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Friday, 04 December 2009

Hello again!

Hello everyone!

It’s great to see so many familiar names here and I’m looking forward to hearing more about more of you throughout this month.

I last blogged in April and May this year and have been pretty busy since then. I’ve got a new (and very nice) group of students on the MA TESOL at York St John University where I work and have said goodbye (sadly) to most of the 08/09 students. Here's a very short video I made on graduation day.

A small group of students worked with me to create an online tutorial in English as a lingua franca. We want to raise (especially) UK students’ awareness of how international English is not necessarily exactly the same as the English they speak at home. You can see me talking about the tutorial here. Unfortunately I am looking at the interviewer, who is standing above the camera. I should have ignored her and looked straight into the camera, but it’s really difficult not to look at someone when you’re talking to them! So, apologies for the slightly strange expression on my face…….

We’ve had a visitor at home this week, Danica Salazar. Danica came to York St John to give a talk on research she is doing at the University of Barcelona, in Spain, on Philippine English. We are interested in World Englishes at York St John, so it was great to hear about the Filipino variety. My favourite new word is imeldific - can you guess what that means??

My knowledge of The Beatles is rubbish, so if anyone can whisper the answers to Stephen and Keiran’s hidden song titles, I’m listening!

Rachel W.

lingua franca (n) = a language that is used for communication between speakers who have different first languages. English is our lingua franca on the BBC LE blog. I’m interested in how lingua franca English is different from other varieties, including British English (which of course is also made up of many different regional varieties).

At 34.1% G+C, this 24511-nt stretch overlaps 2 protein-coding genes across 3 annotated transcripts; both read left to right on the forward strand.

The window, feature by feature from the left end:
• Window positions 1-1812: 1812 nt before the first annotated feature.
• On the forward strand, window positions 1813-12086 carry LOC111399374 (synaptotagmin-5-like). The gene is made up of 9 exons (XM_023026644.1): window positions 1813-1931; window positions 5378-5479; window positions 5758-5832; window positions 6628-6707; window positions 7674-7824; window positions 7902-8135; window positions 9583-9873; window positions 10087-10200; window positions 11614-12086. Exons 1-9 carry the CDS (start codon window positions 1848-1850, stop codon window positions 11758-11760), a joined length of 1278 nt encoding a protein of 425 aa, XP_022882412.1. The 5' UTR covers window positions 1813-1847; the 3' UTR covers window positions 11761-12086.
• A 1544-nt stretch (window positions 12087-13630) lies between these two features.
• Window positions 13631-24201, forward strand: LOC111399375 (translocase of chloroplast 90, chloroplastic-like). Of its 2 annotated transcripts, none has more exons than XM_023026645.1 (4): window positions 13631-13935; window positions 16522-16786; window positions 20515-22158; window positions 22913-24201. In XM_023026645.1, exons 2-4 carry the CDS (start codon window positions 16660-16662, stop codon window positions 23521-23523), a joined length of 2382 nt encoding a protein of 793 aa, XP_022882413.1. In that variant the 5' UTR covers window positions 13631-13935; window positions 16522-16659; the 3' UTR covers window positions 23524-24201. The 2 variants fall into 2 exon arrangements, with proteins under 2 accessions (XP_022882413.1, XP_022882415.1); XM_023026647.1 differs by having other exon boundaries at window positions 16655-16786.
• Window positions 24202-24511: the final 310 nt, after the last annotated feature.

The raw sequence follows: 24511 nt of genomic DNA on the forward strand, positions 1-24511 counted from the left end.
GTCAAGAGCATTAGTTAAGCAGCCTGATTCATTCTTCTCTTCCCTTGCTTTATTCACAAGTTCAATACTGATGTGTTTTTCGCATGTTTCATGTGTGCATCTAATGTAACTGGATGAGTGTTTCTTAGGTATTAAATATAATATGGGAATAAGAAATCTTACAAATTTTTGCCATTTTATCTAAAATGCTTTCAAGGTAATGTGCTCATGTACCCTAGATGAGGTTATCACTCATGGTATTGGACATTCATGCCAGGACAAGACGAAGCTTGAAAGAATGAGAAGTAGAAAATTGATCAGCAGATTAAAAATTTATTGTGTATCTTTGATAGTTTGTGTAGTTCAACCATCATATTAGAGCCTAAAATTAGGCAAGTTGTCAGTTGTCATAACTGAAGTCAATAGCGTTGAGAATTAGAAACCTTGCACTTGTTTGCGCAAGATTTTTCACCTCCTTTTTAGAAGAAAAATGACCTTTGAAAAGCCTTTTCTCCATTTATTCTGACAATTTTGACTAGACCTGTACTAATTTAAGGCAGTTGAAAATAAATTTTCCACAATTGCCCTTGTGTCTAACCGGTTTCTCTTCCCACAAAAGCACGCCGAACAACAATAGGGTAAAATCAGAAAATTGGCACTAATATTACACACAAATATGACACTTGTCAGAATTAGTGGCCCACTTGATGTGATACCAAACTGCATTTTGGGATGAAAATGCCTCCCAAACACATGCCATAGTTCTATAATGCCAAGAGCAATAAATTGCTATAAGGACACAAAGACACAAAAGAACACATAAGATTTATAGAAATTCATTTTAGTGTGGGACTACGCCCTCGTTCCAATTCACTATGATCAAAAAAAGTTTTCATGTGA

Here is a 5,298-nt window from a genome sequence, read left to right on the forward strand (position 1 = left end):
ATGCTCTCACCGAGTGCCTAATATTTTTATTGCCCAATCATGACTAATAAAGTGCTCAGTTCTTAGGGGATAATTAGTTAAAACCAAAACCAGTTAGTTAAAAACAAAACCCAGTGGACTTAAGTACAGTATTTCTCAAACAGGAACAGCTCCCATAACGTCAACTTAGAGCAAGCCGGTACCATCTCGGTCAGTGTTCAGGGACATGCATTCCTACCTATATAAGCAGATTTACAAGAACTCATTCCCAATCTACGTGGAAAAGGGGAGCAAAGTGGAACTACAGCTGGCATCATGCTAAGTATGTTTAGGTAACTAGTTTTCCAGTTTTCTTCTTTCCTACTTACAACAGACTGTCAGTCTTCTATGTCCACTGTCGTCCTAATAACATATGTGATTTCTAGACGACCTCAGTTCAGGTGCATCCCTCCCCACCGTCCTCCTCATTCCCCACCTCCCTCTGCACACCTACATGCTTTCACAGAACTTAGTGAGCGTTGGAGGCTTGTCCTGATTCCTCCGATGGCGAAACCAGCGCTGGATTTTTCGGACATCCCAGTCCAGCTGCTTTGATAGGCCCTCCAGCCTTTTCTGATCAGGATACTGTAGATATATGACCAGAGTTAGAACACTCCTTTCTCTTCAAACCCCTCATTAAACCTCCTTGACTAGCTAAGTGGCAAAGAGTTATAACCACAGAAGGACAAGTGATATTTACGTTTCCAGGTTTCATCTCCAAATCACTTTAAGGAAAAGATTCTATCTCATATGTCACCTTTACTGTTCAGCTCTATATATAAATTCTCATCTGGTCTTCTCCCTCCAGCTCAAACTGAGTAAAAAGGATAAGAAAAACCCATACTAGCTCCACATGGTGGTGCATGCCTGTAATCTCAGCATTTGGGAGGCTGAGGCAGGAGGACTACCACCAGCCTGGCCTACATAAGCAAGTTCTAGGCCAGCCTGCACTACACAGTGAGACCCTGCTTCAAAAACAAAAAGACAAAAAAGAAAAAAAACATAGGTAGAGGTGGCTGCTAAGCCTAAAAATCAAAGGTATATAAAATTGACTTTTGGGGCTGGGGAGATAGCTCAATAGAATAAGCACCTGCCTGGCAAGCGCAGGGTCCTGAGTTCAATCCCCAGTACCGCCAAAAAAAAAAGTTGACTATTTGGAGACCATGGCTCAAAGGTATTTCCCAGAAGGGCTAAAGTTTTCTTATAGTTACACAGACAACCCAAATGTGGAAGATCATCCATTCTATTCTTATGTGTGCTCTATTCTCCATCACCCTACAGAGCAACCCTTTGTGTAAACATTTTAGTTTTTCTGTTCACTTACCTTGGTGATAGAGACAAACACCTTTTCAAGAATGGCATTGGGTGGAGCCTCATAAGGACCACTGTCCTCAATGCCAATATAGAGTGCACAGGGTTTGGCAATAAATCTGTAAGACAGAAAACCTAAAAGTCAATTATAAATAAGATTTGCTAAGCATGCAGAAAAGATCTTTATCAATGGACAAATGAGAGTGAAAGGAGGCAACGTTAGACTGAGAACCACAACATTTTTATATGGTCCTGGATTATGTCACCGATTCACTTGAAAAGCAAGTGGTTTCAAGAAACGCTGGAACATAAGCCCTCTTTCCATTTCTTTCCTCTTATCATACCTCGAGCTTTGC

raise awareness of (something or someone) (v) = become conscious of, or knowledgeable about (something or someone).

World Englishes (n) = the idea that there are many varieties of English in the world, some of which are independent of what used to be seen as the ‘centre’ varieties (British, American, Australian English etc.). Independence means that these new Englishes are in the process of generating new ways of speaking and writing (like the new word, imeldific)

imeldific (adj) = excessive, over the top. A Filipino English word based on the name of the wife of a previous President of the Phillipines.


Hi Rachel! Your photo and video brought back happy memories for me. Thank you so much. I was lucky enough to see my daughter wearing a dark coat and a hat on her graduation ceremony in Reading. Take care!

Hi Rachel, My priority of English-learning is " undestandable". Different countries have different models, The British drive on the left, Taiwanese drive on the right, which means that I can not drive on the right in the UK. Secondly, the word "Imeldific" is an allusion to the former Philippine first lady Imelda Marcos who is known world-wide for having the most shoes in the world,that to mean "ostentatious extravagance" or "extravagant, frivolous and excessive". Knowing Philippine English could grasp more of Philippine. More understanding implies more acceptance and tolerance.Thank you for such a new concept and abundent information. Best wishes, James.

Rachel, your blogs are always full of buzz, I did notice that last spring also. Thank you so much for giving us students so very useful help in English.

hello Rachel , i am new student following this blog , and i liked your blog and your links of video. please could you tell me is lingua franca expression meaning a language that is used for communication between speakers who have different first languages( such Arabic , french , Germany ) only or can you use it even in same one language which have different accents . ( English of England , and English of Scottish ) . thank you .

Hello Rachel! I did not have to wear a graduation dress when I graduated. Is it a common thing in England? I have always thought that English teachers were cold (keep a distance from the students), but it is not your case. I will definitely browse your website. No, I did not know the meaning of the word. The first thing that I thought was something related to mud or a medusa. Good to hear from you again. Have a nice week!!

Thanks for all your contributions. This blog has now closed and can no longer accept new comments.

December 2009

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